QUACKERY AND THE LAW - The public erroneously believes that it is protected from Quackery by the law and this gives people a false sense of security. That makes it easier for the quack to deceive. In reality, quackery is not necessarily illegal; in any case, it is very difficult to prosecute even the most flagrant quackery. 

Even if it is prosecuted, the quack is often able to hoodwink scientifically illiterate judges and juries, and then will point to the favorable law decision as "proof" of their beliefs. That is why the quack prefers the courts of Law to the courts of Science.  The Law says "you are innocent until proven guilty".  Science says the opposite:  "You are guilty until proven innocent".  A scientific treatment is no good and shouldn't be used until it is proven safe and effective.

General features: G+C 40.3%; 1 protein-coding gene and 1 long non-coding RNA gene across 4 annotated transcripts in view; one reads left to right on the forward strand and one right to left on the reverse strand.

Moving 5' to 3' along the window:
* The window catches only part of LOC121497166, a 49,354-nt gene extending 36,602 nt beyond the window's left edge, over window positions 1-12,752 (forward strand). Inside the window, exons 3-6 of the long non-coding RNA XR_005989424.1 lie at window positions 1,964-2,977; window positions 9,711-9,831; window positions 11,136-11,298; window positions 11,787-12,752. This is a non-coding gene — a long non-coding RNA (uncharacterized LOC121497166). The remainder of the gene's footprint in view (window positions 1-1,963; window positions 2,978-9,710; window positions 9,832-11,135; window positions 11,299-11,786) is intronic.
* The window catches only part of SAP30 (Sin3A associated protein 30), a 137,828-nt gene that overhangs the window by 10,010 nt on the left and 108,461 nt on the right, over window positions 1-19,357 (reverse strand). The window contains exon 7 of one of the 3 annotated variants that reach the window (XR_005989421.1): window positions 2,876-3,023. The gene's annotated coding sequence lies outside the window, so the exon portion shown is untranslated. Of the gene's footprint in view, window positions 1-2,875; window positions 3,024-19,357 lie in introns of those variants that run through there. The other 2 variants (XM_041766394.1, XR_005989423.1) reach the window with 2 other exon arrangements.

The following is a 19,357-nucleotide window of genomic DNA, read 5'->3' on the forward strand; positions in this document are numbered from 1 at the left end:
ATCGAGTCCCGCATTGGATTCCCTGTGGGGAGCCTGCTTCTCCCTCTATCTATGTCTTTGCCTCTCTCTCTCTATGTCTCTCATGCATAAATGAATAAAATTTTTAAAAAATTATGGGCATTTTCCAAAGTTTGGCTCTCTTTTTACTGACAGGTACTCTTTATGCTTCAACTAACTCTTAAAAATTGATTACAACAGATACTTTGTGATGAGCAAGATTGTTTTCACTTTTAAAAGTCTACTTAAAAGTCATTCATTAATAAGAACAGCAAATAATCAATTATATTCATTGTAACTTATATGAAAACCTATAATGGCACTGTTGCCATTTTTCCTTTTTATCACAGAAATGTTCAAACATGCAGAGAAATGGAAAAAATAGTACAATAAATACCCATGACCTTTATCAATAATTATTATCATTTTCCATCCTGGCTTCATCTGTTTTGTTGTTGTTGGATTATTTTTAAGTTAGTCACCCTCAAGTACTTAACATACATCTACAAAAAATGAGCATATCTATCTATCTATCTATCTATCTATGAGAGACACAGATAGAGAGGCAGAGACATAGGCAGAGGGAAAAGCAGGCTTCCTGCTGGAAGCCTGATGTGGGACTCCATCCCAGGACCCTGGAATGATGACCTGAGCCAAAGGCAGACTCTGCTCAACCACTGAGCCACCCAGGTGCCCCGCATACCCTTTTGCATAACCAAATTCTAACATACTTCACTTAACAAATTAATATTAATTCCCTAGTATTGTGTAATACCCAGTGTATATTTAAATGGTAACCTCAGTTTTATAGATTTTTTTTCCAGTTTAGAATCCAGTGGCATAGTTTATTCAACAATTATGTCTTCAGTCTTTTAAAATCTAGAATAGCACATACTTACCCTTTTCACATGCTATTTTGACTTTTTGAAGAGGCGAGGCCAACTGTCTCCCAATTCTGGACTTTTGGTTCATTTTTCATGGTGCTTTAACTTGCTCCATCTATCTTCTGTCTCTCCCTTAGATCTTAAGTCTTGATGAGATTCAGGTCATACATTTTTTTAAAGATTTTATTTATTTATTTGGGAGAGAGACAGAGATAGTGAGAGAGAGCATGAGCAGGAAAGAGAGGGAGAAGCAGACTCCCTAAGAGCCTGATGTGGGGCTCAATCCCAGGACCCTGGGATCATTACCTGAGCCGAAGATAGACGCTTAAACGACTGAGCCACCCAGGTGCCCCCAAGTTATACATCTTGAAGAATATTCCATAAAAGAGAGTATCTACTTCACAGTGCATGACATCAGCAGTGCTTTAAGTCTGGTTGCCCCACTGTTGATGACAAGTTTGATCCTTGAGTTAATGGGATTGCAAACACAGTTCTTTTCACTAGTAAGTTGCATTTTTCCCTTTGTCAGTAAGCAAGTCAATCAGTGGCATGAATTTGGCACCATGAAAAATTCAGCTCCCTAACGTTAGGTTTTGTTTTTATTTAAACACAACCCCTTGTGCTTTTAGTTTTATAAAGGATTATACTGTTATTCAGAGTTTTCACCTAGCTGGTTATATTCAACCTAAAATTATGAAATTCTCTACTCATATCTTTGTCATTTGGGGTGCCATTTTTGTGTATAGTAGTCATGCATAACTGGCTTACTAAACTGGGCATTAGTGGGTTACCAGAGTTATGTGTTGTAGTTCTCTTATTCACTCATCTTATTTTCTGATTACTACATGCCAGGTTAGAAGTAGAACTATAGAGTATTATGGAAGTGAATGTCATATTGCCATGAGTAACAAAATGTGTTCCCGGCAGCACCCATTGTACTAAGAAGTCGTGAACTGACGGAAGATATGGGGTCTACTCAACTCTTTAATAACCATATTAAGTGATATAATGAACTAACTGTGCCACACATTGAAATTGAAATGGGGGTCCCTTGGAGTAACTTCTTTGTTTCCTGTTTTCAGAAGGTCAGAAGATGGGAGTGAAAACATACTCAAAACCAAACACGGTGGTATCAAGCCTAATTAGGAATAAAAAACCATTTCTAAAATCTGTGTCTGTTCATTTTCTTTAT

How Quacks Do It

            Methods Of The Quack:The Quack makes unscientific claims and defies you to disprove them whereas a real scientist develops and displays proof before making claims. A real doctor has scientific evidence that a treatment is safe and effective before they will use it.

            The Quack uses complicated language and systems to cover up a simple but non-scientific principle.  Chiropractic claims that all disease stems from mis-alignments of the spine, for example. The dental temporomandibular joint (TMJ) quack claims that numerous diseases come from misalignment of the jaw joint.  They take simple concepts and then obscure them with all sorts of complicated pseudo-language. 

Additionally, quack jargon commonly makes use of emotionally loaded catch words, such as alternative, holistic, prevention, nutrition, immune system, wellness and more.

            That is why the Quack focuses on what I call the "quack-sensitive" ailments, such as arthritis, headaches, depression, loss of "vigor", malaise, multiple sclerosis, sexual difficulties, etc.  These are real ailments characterized by chronic discomfort and often incorporating emotional factors; conventional medicine finds these difficult to treat successfully.  The Quack hurls themself into the breach. 

Attack The Establishment For Profit